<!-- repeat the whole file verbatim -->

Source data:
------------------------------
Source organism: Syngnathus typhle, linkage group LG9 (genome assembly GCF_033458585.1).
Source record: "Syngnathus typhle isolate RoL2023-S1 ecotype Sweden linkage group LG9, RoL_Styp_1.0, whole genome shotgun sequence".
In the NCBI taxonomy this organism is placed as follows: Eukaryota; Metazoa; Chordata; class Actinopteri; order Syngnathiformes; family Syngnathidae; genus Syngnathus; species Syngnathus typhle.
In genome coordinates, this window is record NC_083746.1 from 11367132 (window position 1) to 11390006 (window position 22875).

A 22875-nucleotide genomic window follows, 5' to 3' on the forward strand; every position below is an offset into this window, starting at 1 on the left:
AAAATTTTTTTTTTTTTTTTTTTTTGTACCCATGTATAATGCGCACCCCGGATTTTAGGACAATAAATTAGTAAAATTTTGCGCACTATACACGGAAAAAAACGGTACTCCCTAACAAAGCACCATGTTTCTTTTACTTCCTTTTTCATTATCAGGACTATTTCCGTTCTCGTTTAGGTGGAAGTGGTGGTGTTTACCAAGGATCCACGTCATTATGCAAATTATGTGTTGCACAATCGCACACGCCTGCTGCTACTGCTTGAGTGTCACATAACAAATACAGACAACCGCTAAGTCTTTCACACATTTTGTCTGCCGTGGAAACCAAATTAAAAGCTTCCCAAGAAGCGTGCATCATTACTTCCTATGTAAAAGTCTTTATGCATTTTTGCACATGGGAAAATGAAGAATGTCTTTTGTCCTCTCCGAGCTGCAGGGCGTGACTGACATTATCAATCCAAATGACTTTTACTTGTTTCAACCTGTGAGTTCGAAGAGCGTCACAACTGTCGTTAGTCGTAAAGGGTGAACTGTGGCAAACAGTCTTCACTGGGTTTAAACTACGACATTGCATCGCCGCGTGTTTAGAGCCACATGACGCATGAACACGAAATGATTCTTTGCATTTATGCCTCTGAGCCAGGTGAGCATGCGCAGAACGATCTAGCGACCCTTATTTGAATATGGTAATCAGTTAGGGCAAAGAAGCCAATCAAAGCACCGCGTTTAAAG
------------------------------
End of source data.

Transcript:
Source organism: Syngnathus typhle, linkage group LG9 (genome assembly GCF_033458585.1).
Source record: "Syngnathus typhle isolate RoL2023-S1 ecotype Sweden linkage group LG9, RoL_Styp_1.0, whole genome shotgun sequence".
In the NCBI taxonomy this organism is placed as follows: Eukaryota; Metazoa; Chordata; class Actinopteri; order Syngnathiformes; family Syngnathidae; genus Syngnathus; species Syngnathus typhle.
In genome coordinates, this window is record NC_083746.1 from 11367132 (window position 1) to 11390006 (window position 22875).

A 22875-nucleotide genomic window follows, 5' to 3' on the forward strand; every position below is an offset into this window, starting at 1 on the left:
AAAATTTTTTTTTTTTTTTTTTTTTGTACCCATGTATAATGCGCACCCCGGATTTTAGGACAATAAATTAGTAAAATTTTGCGCACTATACACGGAAAAAAACGGTACTCCCTAACAAAGCACCATGTTTCTTTTACTTCCTTTTTCATTATCAGGACTATTTCCGTTCTCGTTTAGGTGGAAGTGGTGGTGTTTACCAAGGATCCACGTCATTATGCAAATTATGTGTTGCACAATCGCACACGCCTGCTGCTACTGCTTGAGTGTCACATAACAAATACAGACAACCGCTAAGTCTTTCACACATTTTGTCTGCCGTGGAAACCAAATTAAAAGCTTCCCAAGAAGCGTGCATCATTACTTCCTATGTAAAAGTCTTTATGCATTTTTGCACATGGGAAAATGAAGAATGTCTTTTGTCCTCTCCGAGCTGCAGGGCGTGACTGACATTATCAATCCAAATGACTTTTACTTGTTTCAACCTGTGAGTTCGAAGAGCGTCACAACTGTCGTTAGTCGTAAAGGGTGAACTGTGGCAAACAGTCTTCACTGGGTTTAAACTACGACATTGCATCGCCGCGTGTTTAGAGCCACATGACGCATGAACACGAAATGATTCTTTGCATTTATGCCTCTGAGCCAGGTGAGCATGCGCAGAACGATCTAGCGACCCTTATTTGAATATGGTAATCAGTTAGGGCAAAGAAGCCAATCAAAGCACCGCGTTTAAAG